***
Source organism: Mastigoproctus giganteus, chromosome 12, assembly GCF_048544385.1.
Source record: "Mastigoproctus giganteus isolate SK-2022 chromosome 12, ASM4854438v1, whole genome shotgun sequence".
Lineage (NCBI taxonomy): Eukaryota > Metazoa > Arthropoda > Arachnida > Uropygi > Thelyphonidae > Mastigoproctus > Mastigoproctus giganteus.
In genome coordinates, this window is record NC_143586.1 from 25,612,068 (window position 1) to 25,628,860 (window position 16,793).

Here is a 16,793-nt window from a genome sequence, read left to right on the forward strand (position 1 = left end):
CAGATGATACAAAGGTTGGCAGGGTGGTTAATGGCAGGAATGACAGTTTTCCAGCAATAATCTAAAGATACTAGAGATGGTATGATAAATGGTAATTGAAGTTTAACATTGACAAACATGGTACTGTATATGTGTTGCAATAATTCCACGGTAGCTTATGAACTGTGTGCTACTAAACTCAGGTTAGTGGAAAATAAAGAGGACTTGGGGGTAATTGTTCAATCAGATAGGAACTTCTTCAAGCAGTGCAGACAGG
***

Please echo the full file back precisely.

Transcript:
Source organism: Mastigoproctus giganteus, chromosome 12, assembly GCF_048544385.1.
Source record: "Mastigoproctus giganteus isolate SK-2022 chromosome 12, ASM4854438v1, whole genome shotgun sequence".
Lineage (NCBI taxonomy): Eukaryota > Metazoa > Arthropoda > Arachnida > Uropygi > Thelyphonidae > Mastigoproctus > Mastigoproctus giganteus.
In genome coordinates, this window is record NC_143586.1 from 25,612,068 (window position 1) to 25,628,860 (window position 16,793).

Here is a 16,793-nt window from a genome sequence, read left to right on the forward strand (position 1 = left end):
CAGATGATACAAAGGTTGGCAGGGTGGTTAATGGCAGGAATGACAGTTTTCCAGCAATAATCTAAAGATACTAGAGATGGTATGATAAATGGTAATTGAAGTTTAACATTGACAAACATGGTACTGTATATGTGTTGCAATAATTCCACGGTAGCTTATGAACTGTGTGCTACTAAACTCAGGTTAGTGGAAAATAAAGAGGACTTGGGGGTAATTGTTCAATCAGATAGGAACTTCTTCAAGCAGTGCAGACAGG